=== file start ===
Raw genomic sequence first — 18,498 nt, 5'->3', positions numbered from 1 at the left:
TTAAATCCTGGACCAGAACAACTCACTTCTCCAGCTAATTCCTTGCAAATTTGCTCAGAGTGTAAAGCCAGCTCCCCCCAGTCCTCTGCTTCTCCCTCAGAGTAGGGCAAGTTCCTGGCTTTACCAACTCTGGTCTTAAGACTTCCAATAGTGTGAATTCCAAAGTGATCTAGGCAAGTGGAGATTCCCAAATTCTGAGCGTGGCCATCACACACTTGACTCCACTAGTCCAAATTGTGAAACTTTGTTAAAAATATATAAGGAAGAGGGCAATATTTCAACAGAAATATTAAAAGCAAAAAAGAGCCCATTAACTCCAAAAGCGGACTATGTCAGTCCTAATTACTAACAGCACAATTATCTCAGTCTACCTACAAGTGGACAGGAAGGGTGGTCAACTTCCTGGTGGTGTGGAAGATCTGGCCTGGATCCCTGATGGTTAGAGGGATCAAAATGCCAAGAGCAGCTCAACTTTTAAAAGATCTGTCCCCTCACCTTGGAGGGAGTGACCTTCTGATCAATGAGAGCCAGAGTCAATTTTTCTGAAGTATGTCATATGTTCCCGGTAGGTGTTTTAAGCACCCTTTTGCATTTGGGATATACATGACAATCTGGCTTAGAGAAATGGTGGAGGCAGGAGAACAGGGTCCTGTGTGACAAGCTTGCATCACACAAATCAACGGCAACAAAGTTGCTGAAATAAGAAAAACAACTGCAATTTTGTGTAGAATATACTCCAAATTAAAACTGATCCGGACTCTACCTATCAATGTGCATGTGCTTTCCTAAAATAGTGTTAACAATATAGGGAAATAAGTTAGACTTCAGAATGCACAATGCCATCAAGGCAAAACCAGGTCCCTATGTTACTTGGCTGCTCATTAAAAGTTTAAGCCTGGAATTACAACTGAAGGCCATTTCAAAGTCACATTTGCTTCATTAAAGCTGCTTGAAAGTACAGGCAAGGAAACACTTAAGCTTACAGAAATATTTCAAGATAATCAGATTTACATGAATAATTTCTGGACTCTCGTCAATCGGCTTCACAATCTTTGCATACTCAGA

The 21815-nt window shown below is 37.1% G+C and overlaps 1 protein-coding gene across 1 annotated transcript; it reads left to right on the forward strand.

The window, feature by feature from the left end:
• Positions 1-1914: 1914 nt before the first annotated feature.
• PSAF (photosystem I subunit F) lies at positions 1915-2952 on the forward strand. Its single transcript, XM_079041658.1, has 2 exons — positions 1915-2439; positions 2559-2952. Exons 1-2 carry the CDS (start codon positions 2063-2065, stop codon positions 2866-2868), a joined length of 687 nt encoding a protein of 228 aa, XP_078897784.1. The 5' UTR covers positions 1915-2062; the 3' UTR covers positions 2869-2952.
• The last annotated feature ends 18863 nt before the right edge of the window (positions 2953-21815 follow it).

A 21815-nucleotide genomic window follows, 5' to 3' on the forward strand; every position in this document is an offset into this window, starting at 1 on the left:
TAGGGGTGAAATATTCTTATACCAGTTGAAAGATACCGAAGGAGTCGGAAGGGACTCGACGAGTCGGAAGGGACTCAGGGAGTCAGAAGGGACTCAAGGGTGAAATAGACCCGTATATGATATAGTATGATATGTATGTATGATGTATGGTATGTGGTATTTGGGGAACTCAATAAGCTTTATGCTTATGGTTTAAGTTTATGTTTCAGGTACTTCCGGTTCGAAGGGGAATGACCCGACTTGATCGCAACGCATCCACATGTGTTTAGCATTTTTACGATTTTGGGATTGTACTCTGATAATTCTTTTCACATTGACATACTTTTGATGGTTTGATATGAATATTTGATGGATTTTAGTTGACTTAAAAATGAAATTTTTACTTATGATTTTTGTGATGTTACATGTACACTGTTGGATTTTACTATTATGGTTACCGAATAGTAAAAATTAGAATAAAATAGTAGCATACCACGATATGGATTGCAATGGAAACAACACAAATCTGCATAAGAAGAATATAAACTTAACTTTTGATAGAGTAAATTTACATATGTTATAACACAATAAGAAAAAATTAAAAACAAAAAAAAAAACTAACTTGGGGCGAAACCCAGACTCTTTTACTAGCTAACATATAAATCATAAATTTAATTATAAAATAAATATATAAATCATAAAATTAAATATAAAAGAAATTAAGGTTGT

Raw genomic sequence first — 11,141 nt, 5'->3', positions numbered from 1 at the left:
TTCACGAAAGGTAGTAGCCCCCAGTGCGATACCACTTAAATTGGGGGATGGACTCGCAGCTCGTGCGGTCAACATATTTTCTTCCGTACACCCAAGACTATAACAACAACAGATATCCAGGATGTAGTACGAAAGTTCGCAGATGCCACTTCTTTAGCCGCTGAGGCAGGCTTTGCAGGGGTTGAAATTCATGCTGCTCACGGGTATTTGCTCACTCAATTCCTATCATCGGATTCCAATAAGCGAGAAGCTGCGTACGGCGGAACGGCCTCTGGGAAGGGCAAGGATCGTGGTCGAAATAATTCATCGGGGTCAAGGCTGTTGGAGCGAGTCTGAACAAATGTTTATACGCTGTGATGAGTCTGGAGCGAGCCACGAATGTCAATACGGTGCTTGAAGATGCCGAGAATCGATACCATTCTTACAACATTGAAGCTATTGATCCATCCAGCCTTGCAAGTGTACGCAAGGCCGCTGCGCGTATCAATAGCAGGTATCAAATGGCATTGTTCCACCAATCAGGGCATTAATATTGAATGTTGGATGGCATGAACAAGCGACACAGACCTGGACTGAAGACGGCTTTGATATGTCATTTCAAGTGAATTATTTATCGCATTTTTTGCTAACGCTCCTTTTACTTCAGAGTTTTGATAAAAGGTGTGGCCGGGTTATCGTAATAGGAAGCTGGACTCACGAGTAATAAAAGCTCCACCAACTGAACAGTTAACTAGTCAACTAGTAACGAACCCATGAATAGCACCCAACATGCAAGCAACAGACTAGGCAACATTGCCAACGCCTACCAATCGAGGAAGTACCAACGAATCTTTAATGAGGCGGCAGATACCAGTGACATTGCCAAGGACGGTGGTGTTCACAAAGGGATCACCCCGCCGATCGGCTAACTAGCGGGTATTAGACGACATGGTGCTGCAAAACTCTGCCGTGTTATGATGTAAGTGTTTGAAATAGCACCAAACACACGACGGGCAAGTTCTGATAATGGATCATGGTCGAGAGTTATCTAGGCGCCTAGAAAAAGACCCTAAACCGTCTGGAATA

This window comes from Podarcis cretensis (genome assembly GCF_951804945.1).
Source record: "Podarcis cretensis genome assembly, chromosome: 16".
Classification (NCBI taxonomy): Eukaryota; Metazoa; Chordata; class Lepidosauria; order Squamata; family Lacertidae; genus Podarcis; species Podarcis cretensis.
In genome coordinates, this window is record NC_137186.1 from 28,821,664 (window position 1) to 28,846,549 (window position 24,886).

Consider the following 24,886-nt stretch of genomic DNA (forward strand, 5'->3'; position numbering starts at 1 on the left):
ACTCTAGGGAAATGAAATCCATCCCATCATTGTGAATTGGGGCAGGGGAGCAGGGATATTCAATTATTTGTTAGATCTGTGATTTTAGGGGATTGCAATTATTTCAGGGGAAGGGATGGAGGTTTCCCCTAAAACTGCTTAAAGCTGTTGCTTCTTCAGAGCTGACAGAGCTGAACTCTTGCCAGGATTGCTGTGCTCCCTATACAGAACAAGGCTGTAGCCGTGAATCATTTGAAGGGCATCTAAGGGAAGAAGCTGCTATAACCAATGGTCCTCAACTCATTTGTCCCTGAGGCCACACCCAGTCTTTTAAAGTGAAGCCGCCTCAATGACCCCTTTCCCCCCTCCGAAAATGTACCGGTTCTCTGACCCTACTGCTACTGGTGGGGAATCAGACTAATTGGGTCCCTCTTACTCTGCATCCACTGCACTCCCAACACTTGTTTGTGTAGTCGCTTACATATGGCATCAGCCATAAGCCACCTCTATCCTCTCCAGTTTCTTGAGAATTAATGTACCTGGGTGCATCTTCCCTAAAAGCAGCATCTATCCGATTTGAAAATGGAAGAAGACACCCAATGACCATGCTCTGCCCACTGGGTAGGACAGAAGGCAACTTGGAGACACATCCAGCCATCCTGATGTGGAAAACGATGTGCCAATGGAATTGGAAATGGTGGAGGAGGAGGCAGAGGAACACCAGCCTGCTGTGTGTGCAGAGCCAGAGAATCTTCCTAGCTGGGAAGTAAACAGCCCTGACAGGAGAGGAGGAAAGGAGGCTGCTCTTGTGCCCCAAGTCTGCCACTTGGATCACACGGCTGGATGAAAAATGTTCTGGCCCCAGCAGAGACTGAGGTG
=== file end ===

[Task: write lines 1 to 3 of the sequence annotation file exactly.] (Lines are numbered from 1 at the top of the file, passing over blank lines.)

Raw genomic sequence first — 18,498 nt, 5'->3', positions numbered from 1 at the left:
TTAAATCCTGGACCAGAACAACTCACTTCTCCAGCTAATTCCTTGCAAATTTGCTCAGAGTGTAAAGCCAGCTCCCCCCAGTCCTCTGCTTCTCCCTCAGAGTAGGGCAAGTTCCTGGCTTTACCAACTCTGGTCTTAAGACTTCCAATAGTGTGAATTCCAAAGTGATCTAGGCAAGTGGAGATTCCCAAATTCTGAGCGTGGCCATCACACACTTGACTCCACTAGTCCAAATTGTGAAACTTTGTTAAAAATATATAAGGAAGAGGGCAATATTTCAACAGAAATATTAAAAGCAAAAAAGAGCCCATTAACTCCAAAAGCGGACTATGTCAGTCCTAATTACTAACAGCACAATTATCTCAGTCTACCTACAAGTGGACAGGAAGGGTGGTCAACTTCCTGGTGGTGTGGAAGATCTGGCCTGGATCCCTGATGGTTAGAGGGATCAAAATGCCAAGAGCAGCTCAACTTTTAAAAGATCTGTCCCCTCACCTTGGAGGGAGTGACCTTCTGATCAATGAGAGCCAGAGTCAATTTTTCTGAAGTATGTCATATGTTCCCGGTAGGTGTTTTAAGCACCCTTTTGCATTTGGGATATACATGACAATCTGGCTTAGAGAAATGGTGGAGGCAGGAGAACAGGGTCCTGTGTGACAAGCTTGCATCACACAAATCAACGGCAACAAAGTTGCTGAAATAAGAAAAACAACTGCAATTTTGTGTAGAATATACTCCAAATTAAAACTGATCCGGACTCTACCTATCAATGTGCATGTGCTTTCCTAAAATAGTGTTAACAATATAGGGAAATAAGTTAGACTTCAGAATGCACAATGCCATCAAGGCAAAACCAGGTCCCTATGTTACTTGGCTGCTCATTAAAAGTTTAAGCCTGGAATTACAACTGAAGGCCATTTCAAAGTCACATTTGCTTCATTAAAGCTGCTTGAAAGTACAGGCAAGGAAACACTTAAGCTTACAGAAATATTTCAAGATAATCAGATTTACATGAATAATTTCTGGACTCTCGTCAATCGGCTTCACAATCTTTGCATACTCAGA

The 21815-nt window shown below is 37.1% G+C and overlaps 1 protein-coding gene across 1 annotated transcript; it reads left to right on the forward strand.